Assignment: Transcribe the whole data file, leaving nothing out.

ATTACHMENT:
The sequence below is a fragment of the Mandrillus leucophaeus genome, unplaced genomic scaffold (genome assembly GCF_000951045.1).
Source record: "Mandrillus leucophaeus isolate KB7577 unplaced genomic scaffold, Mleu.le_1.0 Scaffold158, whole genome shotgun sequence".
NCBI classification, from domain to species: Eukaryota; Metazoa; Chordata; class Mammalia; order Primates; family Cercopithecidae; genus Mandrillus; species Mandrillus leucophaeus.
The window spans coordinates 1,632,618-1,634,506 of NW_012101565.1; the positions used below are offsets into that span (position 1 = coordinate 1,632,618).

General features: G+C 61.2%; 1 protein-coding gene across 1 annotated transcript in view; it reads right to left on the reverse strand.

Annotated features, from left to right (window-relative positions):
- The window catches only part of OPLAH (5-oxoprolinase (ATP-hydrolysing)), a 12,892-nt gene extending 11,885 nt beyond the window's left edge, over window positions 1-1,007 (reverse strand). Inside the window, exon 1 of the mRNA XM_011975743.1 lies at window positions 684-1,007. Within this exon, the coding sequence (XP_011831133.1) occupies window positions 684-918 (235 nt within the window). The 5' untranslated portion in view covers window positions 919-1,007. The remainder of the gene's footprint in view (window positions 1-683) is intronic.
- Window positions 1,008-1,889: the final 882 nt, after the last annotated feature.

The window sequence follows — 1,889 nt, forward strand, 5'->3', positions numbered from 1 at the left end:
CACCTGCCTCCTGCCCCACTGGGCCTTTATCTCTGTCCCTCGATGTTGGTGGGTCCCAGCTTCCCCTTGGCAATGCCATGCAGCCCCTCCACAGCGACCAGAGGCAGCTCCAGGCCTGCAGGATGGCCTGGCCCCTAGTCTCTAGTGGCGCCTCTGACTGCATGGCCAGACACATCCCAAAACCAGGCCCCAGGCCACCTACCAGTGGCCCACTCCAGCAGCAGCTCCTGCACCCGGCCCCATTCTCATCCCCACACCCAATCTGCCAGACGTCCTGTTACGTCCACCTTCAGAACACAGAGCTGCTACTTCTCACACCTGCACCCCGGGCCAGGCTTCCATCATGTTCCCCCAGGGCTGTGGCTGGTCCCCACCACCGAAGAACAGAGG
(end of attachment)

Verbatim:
The sequence below is a fragment of the Mandrillus leucophaeus genome, unplaced genomic scaffold (genome assembly GCF_000951045.1).
Source record: "Mandrillus leucophaeus isolate KB7577 unplaced genomic scaffold, Mleu.le_1.0 Scaffold158, whole genome shotgun sequence".
NCBI classification, from domain to species: Eukaryota; Metazoa; Chordata; class Mammalia; order Primates; family Cercopithecidae; genus Mandrillus; species Mandrillus leucophaeus.
The window spans coordinates 1,632,618-1,634,506 of NW_012101565.1; the positions used below are offsets into that span (position 1 = coordinate 1,632,618).

General features: G+C 61.2%; 1 protein-coding gene across 1 annotated transcript in view; it reads right to left on the reverse strand.

Annotated features, from left to right (window-relative positions):
- The window catches only part of OPLAH (5-oxoprolinase (ATP-hydrolysing)), a 12,892-nt gene extending 11,885 nt beyond the window's left edge, over window positions 1-1,007 (reverse strand). Inside the window, exon 1 of the mRNA XM_011975743.1 lies at window positions 684-1,007. Within this exon, the coding sequence (XP_011831133.1) occupies window positions 684-918 (235 nt within the window). The 5' untranslated portion in view covers window positions 919-1,007. The remainder of the gene's footprint in view (window positions 1-683) is intronic.
- Window positions 1,008-1,889: the final 882 nt, after the last annotated feature.

The window sequence follows — 1,889 nt, forward strand, 5'->3', positions numbered from 1 at the left end:
CACCTGCCTCCTGCCCCACTGGGCCTTTATCTCTGTCCCTCGATGTTGGTGGGTCCCAGCTTCCCCTTGGCAATGCCATGCAGCCCCTCCACAGCGACCAGAGGCAGCTCCAGGCCTGCAGGATGGCCTGGCCCCTAGTCTCTAGTGGCGCCTCTGACTGCATGGCCAGACACATCCCAAAACCAGGCCCCAGGCCACCTACCAGTGGCCCACTCCAGCAGCAGCTCCTGCACCCGGCCCCATTCTCATCCCCACACCCAATCTGCCAGACGTCCTGTTACGTCCACCTTCAGAACACAGAGCTGCTACTTCTCACACCTGCACCCCGGGCCAGGCTTCCATCATGTTCCCCCAGGGCTGTGGCTGGTCCCCACCACCGAAGAACAGAGG